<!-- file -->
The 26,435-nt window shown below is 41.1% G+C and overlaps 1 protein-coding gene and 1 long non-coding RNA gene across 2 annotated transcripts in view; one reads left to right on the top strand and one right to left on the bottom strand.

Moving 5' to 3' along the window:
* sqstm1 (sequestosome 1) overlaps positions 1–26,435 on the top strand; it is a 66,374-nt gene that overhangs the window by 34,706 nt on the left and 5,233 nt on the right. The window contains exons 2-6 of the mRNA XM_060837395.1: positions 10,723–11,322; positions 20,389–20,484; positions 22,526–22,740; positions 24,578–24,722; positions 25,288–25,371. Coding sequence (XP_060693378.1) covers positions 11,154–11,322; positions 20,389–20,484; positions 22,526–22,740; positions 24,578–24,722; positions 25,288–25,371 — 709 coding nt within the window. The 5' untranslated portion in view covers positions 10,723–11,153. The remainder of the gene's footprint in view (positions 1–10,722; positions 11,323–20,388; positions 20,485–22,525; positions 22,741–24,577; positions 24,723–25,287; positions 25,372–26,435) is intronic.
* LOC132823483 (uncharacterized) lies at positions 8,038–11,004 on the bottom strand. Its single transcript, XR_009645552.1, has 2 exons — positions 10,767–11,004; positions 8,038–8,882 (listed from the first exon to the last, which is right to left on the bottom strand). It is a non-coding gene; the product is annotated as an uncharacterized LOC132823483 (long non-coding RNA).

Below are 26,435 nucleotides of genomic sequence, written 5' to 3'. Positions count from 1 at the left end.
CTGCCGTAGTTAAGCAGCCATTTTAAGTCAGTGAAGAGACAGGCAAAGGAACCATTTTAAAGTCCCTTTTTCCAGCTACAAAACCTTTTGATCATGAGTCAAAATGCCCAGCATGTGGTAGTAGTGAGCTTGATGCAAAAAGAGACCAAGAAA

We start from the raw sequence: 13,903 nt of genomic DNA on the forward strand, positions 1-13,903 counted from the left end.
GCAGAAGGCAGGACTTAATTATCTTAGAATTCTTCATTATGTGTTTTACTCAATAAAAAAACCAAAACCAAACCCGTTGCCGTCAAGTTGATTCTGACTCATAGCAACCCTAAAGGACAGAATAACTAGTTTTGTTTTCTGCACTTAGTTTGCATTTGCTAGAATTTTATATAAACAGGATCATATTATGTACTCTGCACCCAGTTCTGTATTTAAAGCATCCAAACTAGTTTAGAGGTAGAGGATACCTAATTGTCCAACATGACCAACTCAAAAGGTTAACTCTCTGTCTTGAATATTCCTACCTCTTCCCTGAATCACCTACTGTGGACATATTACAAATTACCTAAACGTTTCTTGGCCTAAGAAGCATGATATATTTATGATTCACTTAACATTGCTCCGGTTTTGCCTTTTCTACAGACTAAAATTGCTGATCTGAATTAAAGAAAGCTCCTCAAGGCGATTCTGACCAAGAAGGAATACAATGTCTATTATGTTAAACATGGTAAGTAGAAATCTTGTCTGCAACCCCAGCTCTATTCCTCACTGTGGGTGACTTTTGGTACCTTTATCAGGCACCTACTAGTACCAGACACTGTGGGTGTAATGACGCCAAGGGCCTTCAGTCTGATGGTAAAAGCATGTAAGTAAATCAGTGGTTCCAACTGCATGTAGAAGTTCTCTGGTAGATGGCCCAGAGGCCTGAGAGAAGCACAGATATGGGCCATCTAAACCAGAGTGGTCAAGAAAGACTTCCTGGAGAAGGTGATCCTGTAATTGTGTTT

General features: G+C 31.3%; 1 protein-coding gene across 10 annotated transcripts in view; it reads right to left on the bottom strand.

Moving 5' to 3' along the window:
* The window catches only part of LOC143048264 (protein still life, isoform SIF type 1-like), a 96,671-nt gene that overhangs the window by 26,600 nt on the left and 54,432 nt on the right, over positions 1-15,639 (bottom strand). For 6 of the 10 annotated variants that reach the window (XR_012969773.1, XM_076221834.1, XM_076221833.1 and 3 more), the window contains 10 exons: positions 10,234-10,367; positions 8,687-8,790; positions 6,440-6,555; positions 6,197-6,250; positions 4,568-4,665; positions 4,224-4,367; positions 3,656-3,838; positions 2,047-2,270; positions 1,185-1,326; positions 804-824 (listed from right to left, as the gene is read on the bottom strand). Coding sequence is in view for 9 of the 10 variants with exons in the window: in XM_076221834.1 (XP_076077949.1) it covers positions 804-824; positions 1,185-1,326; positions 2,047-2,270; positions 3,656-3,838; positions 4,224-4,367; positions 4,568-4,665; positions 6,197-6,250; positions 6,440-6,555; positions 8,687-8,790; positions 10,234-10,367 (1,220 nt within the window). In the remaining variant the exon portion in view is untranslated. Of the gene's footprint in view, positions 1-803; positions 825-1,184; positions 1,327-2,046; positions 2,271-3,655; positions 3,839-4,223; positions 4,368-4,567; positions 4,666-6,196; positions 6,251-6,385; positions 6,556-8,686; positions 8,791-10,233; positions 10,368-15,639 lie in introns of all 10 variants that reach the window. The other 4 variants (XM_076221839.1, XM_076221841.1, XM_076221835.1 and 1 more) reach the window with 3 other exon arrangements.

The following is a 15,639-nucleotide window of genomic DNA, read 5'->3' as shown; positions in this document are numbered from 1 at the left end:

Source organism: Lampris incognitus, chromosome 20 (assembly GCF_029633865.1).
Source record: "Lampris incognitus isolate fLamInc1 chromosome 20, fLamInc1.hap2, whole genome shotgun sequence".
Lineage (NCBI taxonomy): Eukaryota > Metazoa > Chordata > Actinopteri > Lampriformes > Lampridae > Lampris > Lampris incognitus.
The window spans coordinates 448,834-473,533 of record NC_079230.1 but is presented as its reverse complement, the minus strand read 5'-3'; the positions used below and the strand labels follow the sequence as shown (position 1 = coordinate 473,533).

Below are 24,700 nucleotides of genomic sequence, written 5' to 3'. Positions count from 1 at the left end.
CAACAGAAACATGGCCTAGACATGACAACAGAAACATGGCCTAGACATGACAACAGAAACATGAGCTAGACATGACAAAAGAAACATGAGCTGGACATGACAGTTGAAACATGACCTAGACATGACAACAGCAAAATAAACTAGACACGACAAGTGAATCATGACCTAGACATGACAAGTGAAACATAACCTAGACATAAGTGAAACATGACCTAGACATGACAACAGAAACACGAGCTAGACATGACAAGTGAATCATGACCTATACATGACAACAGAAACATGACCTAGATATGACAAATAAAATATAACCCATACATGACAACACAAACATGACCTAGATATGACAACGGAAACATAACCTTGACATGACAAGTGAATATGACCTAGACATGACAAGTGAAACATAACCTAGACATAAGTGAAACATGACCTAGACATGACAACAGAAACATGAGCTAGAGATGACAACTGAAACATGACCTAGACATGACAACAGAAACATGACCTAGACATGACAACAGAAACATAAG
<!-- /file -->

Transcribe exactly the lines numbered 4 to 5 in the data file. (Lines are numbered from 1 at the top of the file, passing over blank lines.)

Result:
* LOC132823483 (uncharacterized) lies at positions 8,038–11,004 on the bottom strand. Its single transcript, XR_009645552.1, has 2 exons — positions 10,767–11,004; positions 8,038–8,882 (listed from the first exon to the last, which is right to left on the bottom strand). It is a non-coding gene; the product is annotated as an uncharacterized LOC132823483 (long non-coding RNA).

Below are 26,435 nucleotides of genomic sequence, written 5' to 3'. Positions count from 1 at the left end.